The implementation of the three OAD Tests is similar. At the start of each season, clubs are required to submit a list of all relevant individuals along with a declaration that the individual is not subject to a disqualifying condition. In addition, if a new director is proposed during the course of the season, a declaration must be made in advance of that director taking office17 and a declaration must also be made if any director’s circumstances change.18

The ultimate punishment for clubs who disobey these rules is that the club can be suspended from the relevant league. That this is not just an empty threat is illustrated by the case of Hereford United who was suspended for their failure to provide relevant documentation relating to the OAD test.19

 

The OAD Tests in Action – The Cellino Case

Despite extensive public controversy over numerous individuals, the most high profile individual banned under the OAD tests is Mr. Massimo Cellino, the owner of Leeds United. The Cellino case and its travails through the FL process up to October 2015 are well described in John Shea’s articleA guide to the Football League’s decision on Massimo Cellino."20

In summary, however, following two findings by the Football League and two appeals to the Professional Conduct Committee (PCC), the PCC found that Mr. Cellino was subject to a conviction for an offence that involved dishonest conduct and he was banned for 79 days. Following this decision, the FL, Leeds United and Mr. Cellino settled the separate disciplinary proceedings with Mr. Cellino accepting an extension to his disqualification from April 10 to May 3rd.21

Too weak and narrow?

As a result of his disqualification Mr. Cellino was prevented from controlling Leeds United for less than four months. The sanctions’ shortness arises from the fact that the relevant Italian conviction was spent 12 months after it was handed down. The elephant in the room during the whole process however, was that Mr. Cellino had two other spent convictions for deceiving the Italian ministry of agriculture of 7.5 million euros and for false accounting at his Italian club Calgaria dating from 1996 and 200122 and also faced fresh charges for other tax avoidance offences. Within the bounds of the FL test, however, none of these factors could be taken into account.

Mr. Cellino’s case illustrates why the OAD tests are seen by the public and media as being weak. The exclusion of spent convictions and forthcoming charges (apart from in The FA’s OAD Test) is seen as inappropriate. Mr. Cellino’s three convictions for ‘dishonest’ offences combined with the fact that he faced fresh charges for similar offences should at the very least suggest a further level of scrutiny than was given under the FL’s OAD test. By failing to allow for such scrutiny, the FL’s test was seen at the time as lacking both rigour and legitimacy.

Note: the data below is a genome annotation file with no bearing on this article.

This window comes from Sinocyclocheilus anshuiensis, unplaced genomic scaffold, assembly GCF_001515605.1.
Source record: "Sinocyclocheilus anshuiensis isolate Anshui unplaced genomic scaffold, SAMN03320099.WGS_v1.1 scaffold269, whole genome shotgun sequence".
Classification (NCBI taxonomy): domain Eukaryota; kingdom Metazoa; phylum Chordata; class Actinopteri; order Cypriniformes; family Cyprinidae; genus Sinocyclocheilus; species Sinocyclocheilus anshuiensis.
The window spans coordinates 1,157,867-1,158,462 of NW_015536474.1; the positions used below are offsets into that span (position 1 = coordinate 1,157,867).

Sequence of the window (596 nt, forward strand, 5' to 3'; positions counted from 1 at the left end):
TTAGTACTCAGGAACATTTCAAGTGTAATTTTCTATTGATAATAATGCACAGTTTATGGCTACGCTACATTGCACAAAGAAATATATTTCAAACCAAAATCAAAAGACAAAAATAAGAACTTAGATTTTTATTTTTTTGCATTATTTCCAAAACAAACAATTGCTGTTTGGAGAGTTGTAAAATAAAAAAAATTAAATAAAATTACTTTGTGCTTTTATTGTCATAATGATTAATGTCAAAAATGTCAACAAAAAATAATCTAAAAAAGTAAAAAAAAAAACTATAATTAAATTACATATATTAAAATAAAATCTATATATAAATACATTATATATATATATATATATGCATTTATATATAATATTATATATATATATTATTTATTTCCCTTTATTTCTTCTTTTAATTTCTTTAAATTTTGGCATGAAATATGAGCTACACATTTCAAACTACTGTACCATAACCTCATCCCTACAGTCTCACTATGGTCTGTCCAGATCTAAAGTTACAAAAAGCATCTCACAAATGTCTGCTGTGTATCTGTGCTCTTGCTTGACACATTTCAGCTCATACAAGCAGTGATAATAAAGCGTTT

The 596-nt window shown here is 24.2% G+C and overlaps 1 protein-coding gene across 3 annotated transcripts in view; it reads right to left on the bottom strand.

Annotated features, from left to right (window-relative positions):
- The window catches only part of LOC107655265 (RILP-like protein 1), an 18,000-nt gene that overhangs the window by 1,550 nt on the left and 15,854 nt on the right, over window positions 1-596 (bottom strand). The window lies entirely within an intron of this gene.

That the OAD test is too narrow in its ambit, has only been emphasized by the fact that on October 19, the FL declared that they had once again disqualified Mr. Cellino under the OAD test.23 This was based on the fact that Mr. Cellino had been found guilty in June 2015 of an offence relating to the non-payment of VAT on a Land Rover that was imported (one of the charges that had been pending in the earlier case). The FL’s most recent decision has not yet been released but no doubt the case will again have turned on the issue of “dishonesty”. Mr. Cellino has declared that he will appeal.

 

Criticisms of the OAD Tests

Parliament’s Football Governance Report

The OAD Tests have also been the subject of recent extensive criticism by MPs. In the 2011 inquiry into football governance, MPs expressed concern that the importance of football clubs to their local communities was being harmed by growing numbers of insolvencies arising from the inappropriate actions of owners and directors. The report concluded:

We are not convinced that the football authorities have focused sufficiently on the link between the fit and proper owner test and the sustainability of English football's uniquely deep pyramid structure. Although we recognise that the football authorities have moved to tighten ownership regulations recently, their track record does not inspire confidence. One key issue which appears to have been insufficiently considered is the need for regular monitoring given that intentions can change over time.24

Cardiff City Supporter’s Trust gave evidence to the inquiry suggesting that the fit and proper persons test should become a statutory obligation of the associations and that "new measures should include the person's previous record not simply in business but also in football, their personal history and past and their present financial standing."25 The same supporters trust also submitted that the problem with the fit and proper persons test was that it looked backwards and that it needed to be paired with an "an intentions test" which would set out what the owners and directors plans were for the club.26

Despite the criticisms by MPs, no further changes have been made by any of the football authorities. The media have report that the football authorities argue that introducing a more subjective test would open them up to greater legal challenge and that they do not have the resources to administer a more subjective test.27 As the Cellino case demonstrates however, the current objective test does not insulate them from legal challenge and, as will be illustrated below, other sports and regulatory bodies appear to be able to effectively administer a subjective test.

The private members bill on football governance

In the absence of action by the football associations, some MPs took proactive steps to introduce a private members bill on football governance, which provides a statutory underpinning for The FA in respect of the application of a subjective fit and proper persons test.

The bill provides in clause 2 (1) that the Football Associations shall not grant membership to any clubs whose owners it does not consider to be fit and proper persons. Subsection 2 (3) provides that in reaching that decision the Football Association shall have absolute discretion. The bill however has never gone past a second reading and is unlikely ever to be passed.

 

British Horseracing Authority - Introducing a Subjective Test